Who can think about art when there’s shopping still to be done? At the Washington Project for the Arts this December, they’re hoping to engage you in a little of both.
From Dec. 2-23, the WPA headquarters will host Icebox 2011, a holiday-themed gift shop featuring handmade crafts, jewelry, housewares and small works of art from such WPA members as Laurel Lukaszewski, Kristina Bilonick and others. Here’s your chance to own — or give — an affordable, one-of-a kind creation by your favorite artist.
See what other art treats Santa has in his bag, after the jump.
On Dec. 1, the McLean Project for the Arts hosts a opening reception for “Streams, Consciousness and Spaces in Between.” The immersive, multimedia installation by artist Roberto Bocci features photography, video and sound — collected from various locations around the world — that the viewer engages with via an interactive touch pad equipped with nine sensors.
The collaborative Australian artists Claire Healy and Sean Cordeiro are bringing their socially conscious art to the Corcoran Gallery of Art, where “Are We There Yet?” — an exhibition featuring works made of Lego bricks and piles of consumer goods, representing how much food an astronaut would consume on the way to Mars — opens Dec. 3.
On Dec. 8, swing by the Torpedo Factory Art Center. The Old Town art center, which features a mix of galleries and working artists’ studios, is staying open late for “Decadent December,” an event featuring chocolate, wine tasting, a D.I.Y. ornament-making station and open studios. That evening, the Target Gallery will be kicking off “Petri Dish,” a group show featuring tiny works displayed in standard-size petri dishes.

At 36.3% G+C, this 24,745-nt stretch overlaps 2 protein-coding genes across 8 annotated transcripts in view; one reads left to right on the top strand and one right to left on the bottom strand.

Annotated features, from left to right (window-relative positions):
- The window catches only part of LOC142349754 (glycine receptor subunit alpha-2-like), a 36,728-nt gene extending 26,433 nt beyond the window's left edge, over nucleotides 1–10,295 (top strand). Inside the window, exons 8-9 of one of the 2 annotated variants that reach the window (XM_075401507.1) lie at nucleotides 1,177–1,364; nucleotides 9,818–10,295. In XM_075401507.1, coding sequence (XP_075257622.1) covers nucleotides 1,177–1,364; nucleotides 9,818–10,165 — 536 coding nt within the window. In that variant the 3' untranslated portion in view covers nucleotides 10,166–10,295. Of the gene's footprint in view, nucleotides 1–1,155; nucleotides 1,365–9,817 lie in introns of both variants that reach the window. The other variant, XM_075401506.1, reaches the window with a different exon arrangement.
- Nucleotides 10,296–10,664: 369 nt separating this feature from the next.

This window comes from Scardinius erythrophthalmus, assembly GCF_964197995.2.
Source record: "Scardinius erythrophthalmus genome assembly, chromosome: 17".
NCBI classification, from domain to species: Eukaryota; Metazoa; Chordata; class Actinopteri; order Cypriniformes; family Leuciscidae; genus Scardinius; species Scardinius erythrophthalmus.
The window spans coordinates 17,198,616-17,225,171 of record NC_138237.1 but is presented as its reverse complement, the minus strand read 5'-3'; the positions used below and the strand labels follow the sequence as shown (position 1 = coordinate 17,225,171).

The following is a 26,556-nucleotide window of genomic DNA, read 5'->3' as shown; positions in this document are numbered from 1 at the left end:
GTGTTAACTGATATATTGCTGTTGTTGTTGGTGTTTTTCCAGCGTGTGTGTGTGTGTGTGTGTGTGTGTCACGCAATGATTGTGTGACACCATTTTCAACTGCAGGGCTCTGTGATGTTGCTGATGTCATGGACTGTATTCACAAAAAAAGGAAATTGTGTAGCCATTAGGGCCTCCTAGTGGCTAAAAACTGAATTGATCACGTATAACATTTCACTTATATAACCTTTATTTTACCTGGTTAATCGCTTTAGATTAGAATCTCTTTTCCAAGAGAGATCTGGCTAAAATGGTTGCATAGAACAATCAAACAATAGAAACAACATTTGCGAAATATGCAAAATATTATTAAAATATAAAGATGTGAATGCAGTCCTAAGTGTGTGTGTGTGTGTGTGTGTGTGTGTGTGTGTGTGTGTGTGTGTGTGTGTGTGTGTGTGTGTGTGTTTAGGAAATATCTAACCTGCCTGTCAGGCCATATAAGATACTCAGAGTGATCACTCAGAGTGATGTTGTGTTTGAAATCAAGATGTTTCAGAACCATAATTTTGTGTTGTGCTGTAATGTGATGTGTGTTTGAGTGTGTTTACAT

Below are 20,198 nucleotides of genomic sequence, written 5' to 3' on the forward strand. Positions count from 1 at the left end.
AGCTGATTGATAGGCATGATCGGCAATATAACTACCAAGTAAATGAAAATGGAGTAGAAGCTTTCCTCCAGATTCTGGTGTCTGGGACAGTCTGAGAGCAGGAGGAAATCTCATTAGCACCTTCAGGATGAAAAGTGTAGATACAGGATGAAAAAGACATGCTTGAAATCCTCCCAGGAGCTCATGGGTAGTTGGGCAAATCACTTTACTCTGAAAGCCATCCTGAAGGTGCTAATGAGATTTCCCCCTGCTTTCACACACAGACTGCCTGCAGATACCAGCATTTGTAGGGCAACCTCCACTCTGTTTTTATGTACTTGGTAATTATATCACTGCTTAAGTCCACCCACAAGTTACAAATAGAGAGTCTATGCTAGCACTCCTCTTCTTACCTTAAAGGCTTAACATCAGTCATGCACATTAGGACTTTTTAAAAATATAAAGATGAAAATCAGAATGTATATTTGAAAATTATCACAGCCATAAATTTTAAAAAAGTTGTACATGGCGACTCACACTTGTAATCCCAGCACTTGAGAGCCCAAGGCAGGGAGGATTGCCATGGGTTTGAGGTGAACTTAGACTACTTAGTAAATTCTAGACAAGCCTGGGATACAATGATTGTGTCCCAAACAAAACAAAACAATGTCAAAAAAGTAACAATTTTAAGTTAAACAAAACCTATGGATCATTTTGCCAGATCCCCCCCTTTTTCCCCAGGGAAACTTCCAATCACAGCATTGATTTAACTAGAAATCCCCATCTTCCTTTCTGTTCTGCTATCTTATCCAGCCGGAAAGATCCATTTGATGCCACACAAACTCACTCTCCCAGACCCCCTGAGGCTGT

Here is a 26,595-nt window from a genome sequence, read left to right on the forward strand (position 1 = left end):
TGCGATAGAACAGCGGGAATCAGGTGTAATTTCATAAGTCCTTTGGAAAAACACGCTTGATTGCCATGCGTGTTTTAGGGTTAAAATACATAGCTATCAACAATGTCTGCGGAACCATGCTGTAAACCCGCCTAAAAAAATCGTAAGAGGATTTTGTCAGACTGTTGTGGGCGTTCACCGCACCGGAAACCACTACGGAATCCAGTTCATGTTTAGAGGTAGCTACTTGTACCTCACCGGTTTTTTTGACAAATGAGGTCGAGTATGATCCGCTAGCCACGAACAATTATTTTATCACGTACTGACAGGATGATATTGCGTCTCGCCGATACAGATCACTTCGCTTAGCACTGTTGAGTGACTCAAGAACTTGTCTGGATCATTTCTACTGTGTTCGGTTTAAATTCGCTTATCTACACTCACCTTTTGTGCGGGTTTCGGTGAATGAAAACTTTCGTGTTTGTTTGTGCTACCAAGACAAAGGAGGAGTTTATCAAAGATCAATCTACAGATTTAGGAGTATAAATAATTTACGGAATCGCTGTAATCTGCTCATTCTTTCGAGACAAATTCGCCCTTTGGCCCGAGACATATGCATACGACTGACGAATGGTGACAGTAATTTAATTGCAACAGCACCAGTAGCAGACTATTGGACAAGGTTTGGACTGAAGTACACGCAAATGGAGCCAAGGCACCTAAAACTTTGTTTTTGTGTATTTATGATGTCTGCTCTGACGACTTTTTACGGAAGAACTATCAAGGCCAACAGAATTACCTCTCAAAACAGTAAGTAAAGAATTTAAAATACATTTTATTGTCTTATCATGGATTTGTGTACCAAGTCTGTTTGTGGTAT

Dec. 10 is the busiest art day all month. At 10 a.m., Hemphill Fine Arts will get things underway with a panel discussion on the relationship between music and visual art, featuring painter Robin Rose — whose work is on view there in “The Big Payback” — as well as Bob Boilen, creator of NPR’s “All Songs Considered,” and NPR music librarian Robert Goldstein, the man who chooses the music used on broadcast programming.
At 4 p.m., the Athenaeum opens “Into the Light,” an exhibition spotlighting the work of two recent graduates of the Corcoran College of Art and Design: ceramicist Victoria Shaheen and photographer Esther Yi.
Then at 8 p.m., the Fridge opens “Part and Parcel,” featuring the work of Project Dispatch, a group of artists that sells three-, six- or 12-month subscriptions to art works by its member artists. Here’s how it works: The Fridge will show several art works wrapped in plain brown paper, available for purchase, sight unseen, through the group’s subscription program, alongside others that are displayed normally.
Lastly, a bit of gallery news: An esoteric little art space is opening this month with a singular — but peculiarly Washingtonian — focus. Called Charles Krause/Reporting, and run by former journalist Charles Krause, the gallery will specialize in the art of protest, propaganda and political change. Normally open by appointment only, the gallery will be open to the public Dec. 17 and 18 from noon to 6 p.m. for a peek at works by Jerzy Janiszewski, who designed Poland’s famous Solidarity logo.
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